Out of Thin Air by Michael Crawley is a fascinating and beautifully crafted book. Based on 18 months of research, living and training alongside some of Ethiopia’s best long distance runners, Michael offers unparalleled insights into the cultures of Ethiopian distance running. The book’s subtitle ‘Running wisdom and magic from above the clouds in Ethiopia’ is a great snapshot of some key aspects of this culture. Ethiopian running is as much about belief, superstition and ritual as it is about times, paces and distances, which are all revealed to the reader through Michael’s lucid and lively account, inviting us along for the run too. I cannot recommend this book highly enough.
Out of Thin Air is more than worthy of all the rave reviews and plaudits it is attracting, which is so lovely to see. This book is based on Michael’s anthropology PhD at the University of Edinburgh, which he first told me about back in 2015 at the inaugral Running Dialogues seminar. Personally, it has been so nice to see the outcome of that journey, and what a triumph it is. The whole book is brilliant, but here I thought I would just highlight the aspects that I found particularly fascinating as a running geographer.
Running with places
Place is deeply entwined within Ethiopian running. Runners here know the value of particular places – their terrains, temperatures, airs and surfaces – and use these forces to enrich their running. Whereas most of my running starts and ends at my home, this is rare within Ethiopian running. It is much more common to travel to specific places so that their particular qualities can be harnessed for different types of running. These qualities of place are at once physical (environmental factors), cultural (the training grounds of famed runners) and almost a form of eco-spiritualism, where it is believed the energy of place can be transferred to runners. These intimate relationships between places and runners, of understanding the affordances and speciality of places, are passed from runner to runner but also developed through repeated interactions with environments. These are personal and collective geographies of running that see places as vital agents in running, not just abstract backgrounds. These are places ran with, not through.
One aspect of place worthy of special mention within Ethiopian running cultures is air. Throughout the book, the significance of air is discussed in both a literal and metaphorical sense. The special air of place refers to altitude, oxygen levels and their associated training benefits, as well as the magical, spiritual and enchanted feel of a place. This resonates with much discussion in geography currently around atmospheres. Atmospheres are understood as hard to pin down, continually emerging and shifting senses of places, shared moody force-fields that give places particular auras. In Michael’s book, the impact these literal and metaphorical atmospheres have on running experiences, beliefs and knowledges was vividly illuminated, and a fascinating dimension of Ethiopian running.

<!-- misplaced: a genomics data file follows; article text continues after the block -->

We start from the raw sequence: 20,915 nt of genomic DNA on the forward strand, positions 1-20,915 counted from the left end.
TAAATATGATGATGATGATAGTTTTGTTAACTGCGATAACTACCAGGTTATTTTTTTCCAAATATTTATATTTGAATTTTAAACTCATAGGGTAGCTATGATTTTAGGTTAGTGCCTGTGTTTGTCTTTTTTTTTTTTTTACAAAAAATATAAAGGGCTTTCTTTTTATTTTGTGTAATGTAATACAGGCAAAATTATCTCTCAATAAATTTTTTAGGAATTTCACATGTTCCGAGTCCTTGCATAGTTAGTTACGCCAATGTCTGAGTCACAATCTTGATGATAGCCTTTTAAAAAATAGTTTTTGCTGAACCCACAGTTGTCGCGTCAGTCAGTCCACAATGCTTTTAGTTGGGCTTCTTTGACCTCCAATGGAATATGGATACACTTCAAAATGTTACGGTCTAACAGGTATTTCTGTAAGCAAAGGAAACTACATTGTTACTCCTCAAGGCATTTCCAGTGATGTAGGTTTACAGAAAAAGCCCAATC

A difference with my own running I found fascinating, in Ethiopia, nobody runs alone. Indeed, it is treated with suspicion. If you are running to improve, you are running together. This is an idea that contrasts the individualistic notions of running middle-classness in the UK, and with this cultural shift comes a whole new range of practices and conventions more akin to cycling pelotons: learning to follow the feet in front of you, knowing your teammates movements intimately, waves of clicks being sent down the line to highlight rocks and potholes, zigzagging to keep everyone together. In Ethiopia, running is a communal endeavour, feeding off each others’ energy and improving together.
Reading from a UK perspective where every run I do is GPS tracked, timed and accompanied by umpteen different insights into how that run went, the Ethiopian perspective is a refreshing antidote. Here, running is more art than science. Running knowledges are embodied, developed through experience (along with magic and mysticism) and there is scepticism of sport science and the whiteness of this expertise. How can sport science know more than the body doing the running? GPS watches are certainly, and increasingly, present in Ethiopia but are not always used as expected. Accounts of using such technology to see how slowly you can run were very pleasing. These perspectives really resonate with me and I may well be tempted to leave the Garmin at home. But the collector in me doesn’t want gaps in my Strava record!
Out of Thin Air is truly a wonderful book. A glimpse into a fascinating running culture that inspires awe, intrigue and a healthy dose of self-reflection on our own running cultures. It is also a stark reminder that there are multiple running cultures and that talking about running in the singular, as though it is done the same way by everyone, everywhere, is an unhelpful starting place for conversations.
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